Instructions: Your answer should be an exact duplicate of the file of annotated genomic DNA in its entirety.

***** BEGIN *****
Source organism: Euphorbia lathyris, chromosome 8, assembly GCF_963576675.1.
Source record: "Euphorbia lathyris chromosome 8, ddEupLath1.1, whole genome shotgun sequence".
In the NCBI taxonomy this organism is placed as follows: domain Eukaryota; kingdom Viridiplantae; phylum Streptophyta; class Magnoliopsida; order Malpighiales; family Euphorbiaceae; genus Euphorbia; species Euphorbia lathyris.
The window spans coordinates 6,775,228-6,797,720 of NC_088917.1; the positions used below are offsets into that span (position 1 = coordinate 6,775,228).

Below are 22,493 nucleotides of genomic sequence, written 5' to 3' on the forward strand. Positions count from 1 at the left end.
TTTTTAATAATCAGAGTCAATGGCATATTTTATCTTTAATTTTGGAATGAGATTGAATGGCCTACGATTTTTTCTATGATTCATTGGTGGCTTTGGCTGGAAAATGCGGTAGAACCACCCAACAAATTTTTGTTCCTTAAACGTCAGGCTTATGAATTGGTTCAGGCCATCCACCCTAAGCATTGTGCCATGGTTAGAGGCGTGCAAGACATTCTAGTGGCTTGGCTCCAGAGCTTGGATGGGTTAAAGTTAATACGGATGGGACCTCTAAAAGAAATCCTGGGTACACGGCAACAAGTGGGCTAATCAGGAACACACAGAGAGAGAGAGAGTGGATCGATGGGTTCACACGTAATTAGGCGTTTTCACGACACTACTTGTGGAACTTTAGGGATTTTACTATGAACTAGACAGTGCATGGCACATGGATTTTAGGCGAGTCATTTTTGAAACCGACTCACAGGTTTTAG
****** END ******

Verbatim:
Source organism: Euphorbia lathyris, chromosome 8, assembly GCF_963576675.1.
Source record: "Euphorbia lathyris chromosome 8, ddEupLath1.1, whole genome shotgun sequence".
In the NCBI taxonomy this organism is placed as follows: domain Eukaryota; kingdom Viridiplantae; phylum Streptophyta; class Magnoliopsida; order Malpighiales; family Euphorbiaceae; genus Euphorbia; species Euphorbia lathyris.
The window spans coordinates 6,775,228-6,797,720 of NC_088917.1; the positions used below are offsets into that span (position 1 = coordinate 6,775,228).

Below are 22,493 nucleotides of genomic sequence, written 5' to 3' on the forward strand. Positions count from 1 at the left end.
TTTTTAATAATCAGAGTCAATGGCATATTTTATCTTTAATTTTGGAATGAGATTGAATGGCCTACGATTTTTTCTATGATTCATTGGTGGCTTTGGCTGGAAAATGCGGTAGAACCACCCAACAAATTTTTGTTCCTTAAACGTCAGGCTTATGAATTGGTTCAGGCCATCCACCCTAAGCATTGTGCCATGGTTAGAGGCGTGCAAGACATTCTAGTGGCTTGGCTCCAGAGCTTGGATGGGTTAAAGTTAATACGGATGGGACCTCTAAAAGAAATCCTGGGTACACGGCAACAAGTGGGCTAATCAGGAACACACAGAGAGAGAGAGAGTGGATCGATGGGTTCACACGTAATTAGGCGTTTTCACGACACTACTTGTGGAACTTTAGGGATTTTACTATGAACTAGACAGTGCATGGCACATGGATTTTAGGCGAGTCATTTTTGAAACCGACTCACAGGTTTTAG